Israeli Police Appoints First Arab Muslim to Second-Highest Rank

Israeli police detain an Arab-Israeli youth in Kafr Kanna, Israel.
Israeli security forces detain an Arab-Israeli youth during clashes in Kafr Kanna, northern Israel, November 9, 2014. The Israeli police has just appointed its first ever Arab Muslim deputy commissioner. JACK GUEZ/AFP/Getty Images

Israel has appointed the first ever Arab police officer to the rank of deputy commissioner, the force's second-highest rank.

Jamal Hakrush, a Muslim from the village of Kafr Kanna in Galilee, Israel, was formally appointed to the position in a ceremony on Wednesday attended by Israeli Police Commissioner Roni Alsheich, the Times of Israel reported.

Hakrush's appointment comes at a time of heightened tensions between Palestinians and Israelis after a fresh wave of violence, which started in late 2015 and has resulted in the deaths of hundreds of Palestinians—the majority of whom Israel says were attackers attempting to murder its citizens and security forces—as well as scores of Israelis. One fifth of Israel's population is Arab and the minority complains of a lack of services and effective policing in the areas in which they live.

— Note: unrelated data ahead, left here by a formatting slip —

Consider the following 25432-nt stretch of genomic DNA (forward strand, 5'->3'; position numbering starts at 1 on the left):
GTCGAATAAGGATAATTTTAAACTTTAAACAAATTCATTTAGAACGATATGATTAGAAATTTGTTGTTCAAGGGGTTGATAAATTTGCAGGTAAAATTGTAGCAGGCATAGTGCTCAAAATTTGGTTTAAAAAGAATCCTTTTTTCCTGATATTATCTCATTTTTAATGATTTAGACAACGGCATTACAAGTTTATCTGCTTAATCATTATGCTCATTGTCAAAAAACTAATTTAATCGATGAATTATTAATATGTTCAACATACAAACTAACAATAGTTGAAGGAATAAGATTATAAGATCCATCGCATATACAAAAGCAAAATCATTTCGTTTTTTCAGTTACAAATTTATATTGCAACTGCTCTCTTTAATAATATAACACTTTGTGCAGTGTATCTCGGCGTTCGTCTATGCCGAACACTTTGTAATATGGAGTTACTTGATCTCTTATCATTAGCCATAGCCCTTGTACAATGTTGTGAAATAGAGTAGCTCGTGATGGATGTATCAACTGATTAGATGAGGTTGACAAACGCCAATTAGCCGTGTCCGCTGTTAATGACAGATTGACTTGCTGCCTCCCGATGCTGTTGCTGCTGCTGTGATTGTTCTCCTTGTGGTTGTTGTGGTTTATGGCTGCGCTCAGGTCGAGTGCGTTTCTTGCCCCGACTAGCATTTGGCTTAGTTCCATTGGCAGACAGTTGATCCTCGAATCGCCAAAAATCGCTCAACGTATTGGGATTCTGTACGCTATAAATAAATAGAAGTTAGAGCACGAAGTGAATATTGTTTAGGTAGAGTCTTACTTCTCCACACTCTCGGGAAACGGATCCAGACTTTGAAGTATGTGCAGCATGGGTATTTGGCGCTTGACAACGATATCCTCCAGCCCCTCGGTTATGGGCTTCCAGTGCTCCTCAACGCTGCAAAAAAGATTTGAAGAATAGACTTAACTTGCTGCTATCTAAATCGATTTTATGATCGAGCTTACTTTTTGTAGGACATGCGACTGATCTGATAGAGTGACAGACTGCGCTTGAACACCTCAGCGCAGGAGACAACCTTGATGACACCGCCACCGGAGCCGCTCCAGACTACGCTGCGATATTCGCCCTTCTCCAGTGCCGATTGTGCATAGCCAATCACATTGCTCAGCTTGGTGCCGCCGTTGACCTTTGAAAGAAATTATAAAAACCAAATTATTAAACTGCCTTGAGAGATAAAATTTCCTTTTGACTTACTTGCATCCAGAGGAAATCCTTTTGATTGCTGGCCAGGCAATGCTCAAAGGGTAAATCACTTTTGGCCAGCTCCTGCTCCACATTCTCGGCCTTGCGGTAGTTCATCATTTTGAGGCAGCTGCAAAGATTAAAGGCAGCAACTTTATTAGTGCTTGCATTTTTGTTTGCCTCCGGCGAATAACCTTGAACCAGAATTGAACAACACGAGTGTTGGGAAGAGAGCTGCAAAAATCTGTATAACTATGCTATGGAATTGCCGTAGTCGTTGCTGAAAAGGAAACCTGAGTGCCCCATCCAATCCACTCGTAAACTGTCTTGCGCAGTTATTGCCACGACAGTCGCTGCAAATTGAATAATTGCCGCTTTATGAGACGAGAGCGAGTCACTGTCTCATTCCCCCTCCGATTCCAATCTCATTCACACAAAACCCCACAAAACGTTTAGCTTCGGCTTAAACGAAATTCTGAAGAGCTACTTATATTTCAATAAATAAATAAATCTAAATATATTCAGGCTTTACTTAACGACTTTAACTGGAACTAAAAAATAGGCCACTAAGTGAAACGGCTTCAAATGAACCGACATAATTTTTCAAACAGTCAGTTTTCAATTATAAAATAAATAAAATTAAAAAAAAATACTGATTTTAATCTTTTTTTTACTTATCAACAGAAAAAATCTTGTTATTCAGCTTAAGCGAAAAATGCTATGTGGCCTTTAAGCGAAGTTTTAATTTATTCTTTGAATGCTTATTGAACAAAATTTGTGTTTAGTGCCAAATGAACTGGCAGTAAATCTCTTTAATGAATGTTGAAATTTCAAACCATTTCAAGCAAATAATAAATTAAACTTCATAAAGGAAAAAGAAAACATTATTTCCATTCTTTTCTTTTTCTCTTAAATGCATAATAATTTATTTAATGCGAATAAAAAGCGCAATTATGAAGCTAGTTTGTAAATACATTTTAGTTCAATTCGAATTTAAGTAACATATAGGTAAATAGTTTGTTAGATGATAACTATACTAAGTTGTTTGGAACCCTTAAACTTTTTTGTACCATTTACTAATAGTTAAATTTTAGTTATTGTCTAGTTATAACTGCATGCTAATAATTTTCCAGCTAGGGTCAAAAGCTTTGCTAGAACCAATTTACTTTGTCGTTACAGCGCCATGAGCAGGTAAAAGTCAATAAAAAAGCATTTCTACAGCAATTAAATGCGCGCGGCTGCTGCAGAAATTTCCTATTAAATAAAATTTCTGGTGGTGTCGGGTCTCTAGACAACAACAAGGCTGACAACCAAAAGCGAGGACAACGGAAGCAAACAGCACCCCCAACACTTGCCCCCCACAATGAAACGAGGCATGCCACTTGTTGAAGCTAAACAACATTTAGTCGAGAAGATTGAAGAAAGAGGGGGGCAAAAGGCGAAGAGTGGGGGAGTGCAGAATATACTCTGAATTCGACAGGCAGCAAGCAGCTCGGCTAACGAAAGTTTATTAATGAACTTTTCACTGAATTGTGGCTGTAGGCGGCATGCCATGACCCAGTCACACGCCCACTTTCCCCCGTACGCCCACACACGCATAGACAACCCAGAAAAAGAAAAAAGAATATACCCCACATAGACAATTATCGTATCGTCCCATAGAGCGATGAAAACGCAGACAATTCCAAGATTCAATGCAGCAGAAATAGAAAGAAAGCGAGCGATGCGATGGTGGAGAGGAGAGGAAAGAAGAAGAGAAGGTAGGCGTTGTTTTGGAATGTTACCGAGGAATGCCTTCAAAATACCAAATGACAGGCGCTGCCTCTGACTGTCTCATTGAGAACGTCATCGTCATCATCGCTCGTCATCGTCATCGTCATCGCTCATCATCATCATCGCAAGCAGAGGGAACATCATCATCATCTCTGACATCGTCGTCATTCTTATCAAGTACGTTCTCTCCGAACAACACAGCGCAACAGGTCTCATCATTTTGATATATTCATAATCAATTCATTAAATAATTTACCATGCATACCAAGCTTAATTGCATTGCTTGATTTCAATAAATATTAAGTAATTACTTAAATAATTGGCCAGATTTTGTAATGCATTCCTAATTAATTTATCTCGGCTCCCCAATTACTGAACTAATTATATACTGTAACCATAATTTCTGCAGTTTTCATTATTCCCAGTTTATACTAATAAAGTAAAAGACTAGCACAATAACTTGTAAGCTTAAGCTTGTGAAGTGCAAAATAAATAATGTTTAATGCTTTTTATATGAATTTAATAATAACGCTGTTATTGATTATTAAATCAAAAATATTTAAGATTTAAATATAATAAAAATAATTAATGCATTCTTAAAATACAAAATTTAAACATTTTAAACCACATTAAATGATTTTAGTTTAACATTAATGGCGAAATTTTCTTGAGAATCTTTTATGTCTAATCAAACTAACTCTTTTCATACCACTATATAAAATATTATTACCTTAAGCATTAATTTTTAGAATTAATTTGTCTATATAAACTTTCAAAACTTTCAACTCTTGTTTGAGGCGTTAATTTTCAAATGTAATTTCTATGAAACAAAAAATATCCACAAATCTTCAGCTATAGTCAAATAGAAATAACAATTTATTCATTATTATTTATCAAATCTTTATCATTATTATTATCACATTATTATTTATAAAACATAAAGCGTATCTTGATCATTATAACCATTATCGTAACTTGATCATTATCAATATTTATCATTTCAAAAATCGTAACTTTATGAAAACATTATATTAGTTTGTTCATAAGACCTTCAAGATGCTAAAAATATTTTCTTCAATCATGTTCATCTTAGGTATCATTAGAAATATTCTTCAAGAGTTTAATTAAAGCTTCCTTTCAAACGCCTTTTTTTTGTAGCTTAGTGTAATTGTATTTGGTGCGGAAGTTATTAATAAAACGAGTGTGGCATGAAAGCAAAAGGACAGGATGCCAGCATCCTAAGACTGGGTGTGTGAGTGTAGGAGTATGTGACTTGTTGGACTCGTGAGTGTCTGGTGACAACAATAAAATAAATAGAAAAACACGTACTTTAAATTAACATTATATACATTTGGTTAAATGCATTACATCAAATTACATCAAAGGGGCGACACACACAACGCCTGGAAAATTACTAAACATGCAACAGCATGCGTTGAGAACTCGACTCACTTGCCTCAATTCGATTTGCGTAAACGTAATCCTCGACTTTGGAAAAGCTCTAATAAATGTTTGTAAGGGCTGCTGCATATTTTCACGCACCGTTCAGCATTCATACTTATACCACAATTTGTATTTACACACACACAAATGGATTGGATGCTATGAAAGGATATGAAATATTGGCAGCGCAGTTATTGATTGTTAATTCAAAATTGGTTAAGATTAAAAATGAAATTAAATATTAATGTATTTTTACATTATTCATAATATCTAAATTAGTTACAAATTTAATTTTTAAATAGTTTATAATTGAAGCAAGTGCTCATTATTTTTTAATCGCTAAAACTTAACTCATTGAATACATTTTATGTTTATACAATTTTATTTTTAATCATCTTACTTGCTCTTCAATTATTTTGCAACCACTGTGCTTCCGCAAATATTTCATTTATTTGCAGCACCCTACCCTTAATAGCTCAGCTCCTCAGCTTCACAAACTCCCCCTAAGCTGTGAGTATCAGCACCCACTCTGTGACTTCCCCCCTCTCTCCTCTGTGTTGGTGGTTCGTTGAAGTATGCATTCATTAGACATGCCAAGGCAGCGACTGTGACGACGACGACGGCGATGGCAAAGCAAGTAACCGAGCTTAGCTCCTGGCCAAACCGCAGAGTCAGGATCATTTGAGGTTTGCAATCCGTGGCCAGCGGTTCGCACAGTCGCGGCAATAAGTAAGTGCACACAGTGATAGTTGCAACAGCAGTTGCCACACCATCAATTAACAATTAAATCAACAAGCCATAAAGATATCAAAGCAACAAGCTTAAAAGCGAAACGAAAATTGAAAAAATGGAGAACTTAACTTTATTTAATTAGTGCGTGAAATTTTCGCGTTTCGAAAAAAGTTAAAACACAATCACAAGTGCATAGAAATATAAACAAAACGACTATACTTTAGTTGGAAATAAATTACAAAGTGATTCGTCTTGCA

Part of Hakrush's job will be to stop illegal weapons falling into the hands of the Arab community. The Israeli police also want to recruit 1,300 new officers and build many new police stations in Arab-populated areas to tackle what Alsheich has described as "frighteningly high" levels of domestic violence, murder and possession of illegal weapons.

A March poll by the U.S.-based Pew Research Center found that 48 percent of Jewish Israelis supported the expulsion of Arabs from the country, as opposed to 46 percent against. Among religious Israelis, the level of support was higher, with 71 percent of practising Jews backing the removal of Arabs from Israel.